Our tactical goals should be all local. We need to be prepared locally, building caches of supplies, building groups, learning skills and training others like us.  Local role models for liberty.

Our strategic goals are different.

We can’t win this war by fighting tactical skirmishes and ignoring the strategic battle. The original III% would never have won the first war if they had not had at least the acceptance of the majority of the people.  Yes, maybe only III% actually took up arms.  But the majority didn’t support the enemy.

The government has been spending a lot of time in the past 15 years trying to convince the middle 40% that we in the Patriot world are evil at best and domestic terrorists at worst. They have many willing co-conspirators in the media helping them sell this concept.

Bundy ranch was a strategic success, but not because we won the tactical battle on the ground. It was a success because the federal government was shown to be out of control tyrants who terrorized regular folks.  Regular Americans who never thought about or even cared about the liberty movement rallied in support of Bundy ranch.

So far we don’t have this kind of situation in Oregon.

Some in the blogosphere are commenting that we need to support anyone who is willing to step up in the face of tyranny.

Heroes of Lost Causes are heroes, but the cause is still lost.

Some in the blogosphere are commenting that this is a good cause because it’s time to point out the overreaches of our government, particularly the BLM. Oddly enough, there was no such support and discussion when Ammon Bundy and others were involved in last year’s dispute between miners and the BLM at the Sugar Pine mine near the Oregon coast.

It might be useful to point out the overreaches of our government in the BLM, NSA, congress, etc. That may be true, but as far as I can see there is only one candidate for President that has emphasized government restraint and liberty in every speech.  And Rand Paul is far down in the polls.

We call ourselves the III percent, but no one really believes that there are that many of us.  The US military can be sent to fight in lost causes, but they have virtually unlimited resources.  We have few.

Just as our country has gotten into this mess from the top down, our success in achieving liberty will be won from the bottom up. We must achieve local, tactical success.

My family needs to be ready to go. I need to develop tribes to our left, right, front and back.  And then they do the same.  My street.  My neighborhood.  My area.  And liberty grows.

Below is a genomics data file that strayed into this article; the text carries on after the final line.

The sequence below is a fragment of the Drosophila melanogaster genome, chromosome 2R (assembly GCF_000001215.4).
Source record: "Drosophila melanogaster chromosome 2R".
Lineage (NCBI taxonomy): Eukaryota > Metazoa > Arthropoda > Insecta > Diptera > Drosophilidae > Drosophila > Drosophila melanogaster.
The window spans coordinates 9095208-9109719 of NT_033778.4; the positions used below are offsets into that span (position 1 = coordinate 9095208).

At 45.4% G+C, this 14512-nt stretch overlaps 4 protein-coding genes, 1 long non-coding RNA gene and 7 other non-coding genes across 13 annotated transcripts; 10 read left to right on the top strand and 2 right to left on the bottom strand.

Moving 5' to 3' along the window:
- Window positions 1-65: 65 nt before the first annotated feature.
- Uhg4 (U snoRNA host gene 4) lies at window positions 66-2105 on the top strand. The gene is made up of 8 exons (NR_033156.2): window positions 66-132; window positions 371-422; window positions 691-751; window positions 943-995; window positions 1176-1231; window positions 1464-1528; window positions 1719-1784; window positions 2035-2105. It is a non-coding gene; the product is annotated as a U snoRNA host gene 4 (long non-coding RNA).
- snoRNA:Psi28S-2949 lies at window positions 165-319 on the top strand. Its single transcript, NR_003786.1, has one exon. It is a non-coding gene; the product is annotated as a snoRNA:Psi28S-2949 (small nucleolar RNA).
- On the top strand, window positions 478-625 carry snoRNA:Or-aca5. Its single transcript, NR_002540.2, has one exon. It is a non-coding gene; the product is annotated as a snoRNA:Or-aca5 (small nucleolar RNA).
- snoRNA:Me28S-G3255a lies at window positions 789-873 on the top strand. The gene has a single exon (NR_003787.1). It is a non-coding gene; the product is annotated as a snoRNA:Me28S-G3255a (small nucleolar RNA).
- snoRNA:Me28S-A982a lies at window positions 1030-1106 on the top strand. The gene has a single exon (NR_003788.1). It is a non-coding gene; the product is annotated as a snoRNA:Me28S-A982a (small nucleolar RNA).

At this stage of the war for liberty, we must pick our strategic battles from the perspective of whether or not it helps us to get the majority to stop seeing us as the enemy.

Does CCF’s occupation help us to get the majority to stop seeing us as the enemy?

No matter how it comes out, we’ve already lost.

Does that mean that we ignore the Oregon situation?

Of course not.

It is imperative that we do not let the government conduct another Waco operation. No matter how it comes out, we’ll be painted as domestic terrorists.  We can help to make sure that those in Oregon receive the full due process protections that our country used to guarantee.

Does that mean we all should pack up and show up in Oregon? Is a show of force by folks who don’t know the locals and don’t know the terrain a good idea?

There are some who in hindsight suggest that we should have all gone to Waco and surrounded the federal government. How could we have done that?  How much of your logistics is fully mobile?  How much ammunition, food, water, gear can you carry?  Is putting all of your supplies in a single vehicle and traveling to a place you don’t know a good idea?

If it appears that Oregon is going to turn into another Waco, a better solution is for folks to create Oregon situations all over the country. Can the government respond to five situations at once?  How about ten?  Maybe 30.  All peaceful on our part; but principled in cause.

The lesson of “no more Wacos” isn’t that we somehow can engage the government on the field of battle and beat them. It’s not that we can engage the government and get them to back down. The lesson is that we won’t let such atrocities go unchecked ever again.

Now that these folks have started Oregon, we’re in the Fort Sumter situation. We can claim all day long that CCF was provoked, but the message currently sent is that CCF started it.  Our responses need not be to help them double down. We need to be resolute in our beliefs and plans so that there won’t be another Waco. So far it appears that the government understands what this means.

It’s time to double down on our local preps.



Oregon Occupation Part Three

So, how does this play out and what are our options?

There is no strategic victory here for the III movement.